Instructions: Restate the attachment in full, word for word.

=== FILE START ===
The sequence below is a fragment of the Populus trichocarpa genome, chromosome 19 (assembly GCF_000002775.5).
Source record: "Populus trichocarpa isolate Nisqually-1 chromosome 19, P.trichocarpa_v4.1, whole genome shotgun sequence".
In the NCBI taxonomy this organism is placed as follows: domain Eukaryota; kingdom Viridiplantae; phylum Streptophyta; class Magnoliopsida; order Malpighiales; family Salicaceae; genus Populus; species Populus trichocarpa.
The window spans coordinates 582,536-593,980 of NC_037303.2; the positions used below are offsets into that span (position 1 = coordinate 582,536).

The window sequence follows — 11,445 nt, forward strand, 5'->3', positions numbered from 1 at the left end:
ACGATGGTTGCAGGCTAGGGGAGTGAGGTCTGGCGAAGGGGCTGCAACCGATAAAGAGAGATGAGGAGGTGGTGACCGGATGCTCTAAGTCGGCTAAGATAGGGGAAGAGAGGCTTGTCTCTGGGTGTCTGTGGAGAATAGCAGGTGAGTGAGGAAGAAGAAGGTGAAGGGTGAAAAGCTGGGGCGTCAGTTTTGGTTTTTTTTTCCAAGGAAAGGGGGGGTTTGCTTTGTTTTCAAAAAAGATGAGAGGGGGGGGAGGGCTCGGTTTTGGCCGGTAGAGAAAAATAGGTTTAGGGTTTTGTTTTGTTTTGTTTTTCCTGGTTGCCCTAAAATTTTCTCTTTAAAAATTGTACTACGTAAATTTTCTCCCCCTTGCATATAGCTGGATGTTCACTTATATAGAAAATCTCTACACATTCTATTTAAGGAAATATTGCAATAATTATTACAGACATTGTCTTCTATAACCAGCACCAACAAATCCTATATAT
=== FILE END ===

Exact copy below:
The sequence below is a fragment of the Populus trichocarpa genome, chromosome 19 (assembly GCF_000002775.5).
Source record: "Populus trichocarpa isolate Nisqually-1 chromosome 19, P.trichocarpa_v4.1, whole genome shotgun sequence".
In the NCBI taxonomy this organism is placed as follows: domain Eukaryota; kingdom Viridiplantae; phylum Streptophyta; class Magnoliopsida; order Malpighiales; family Salicaceae; genus Populus; species Populus trichocarpa.
The window spans coordinates 582,536-593,980 of NC_037303.2; the positions used below are offsets into that span (position 1 = coordinate 582,536).

The window sequence follows — 11,445 nt, forward strand, 5'->3', positions numbered from 1 at the left end:
ACGATGGTTGCAGGCTAGGGGAGTGAGGTCTGGCGAAGGGGCTGCAACCGATAAAGAGAGATGAGGAGGTGGTGACCGGATGCTCTAAGTCGGCTAAGATAGGGGAAGAGAGGCTTGTCTCTGGGTGTCTGTGGAGAATAGCAGGTGAGTGAGGAAGAAGAAGGTGAAGGGTGAAAAGCTGGGGCGTCAGTTTTGGTTTTTTTTTCCAAGGAAAGGGGGGGTTTGCTTTGTTTTCAAAAAAGATGAGAGGGGGGGGAGGGCTCGGTTTTGGCCGGTAGAGAAAAATAGGTTTAGGGTTTTGTTTTGTTTTGTTTTTCCTGGTTGCCCTAAAATTTTCTCTTTAAAAATTGTACTACGTAAATTTTCTCCCCCTTGCATATAGCTGGATGTTCACTTATATAGAAAATCTCTACACATTCTATTTAAGGAAATATTGCAATAATTATTACAGACATTGTCTTCTATAACCAGCACCAACAAATCCTATATAT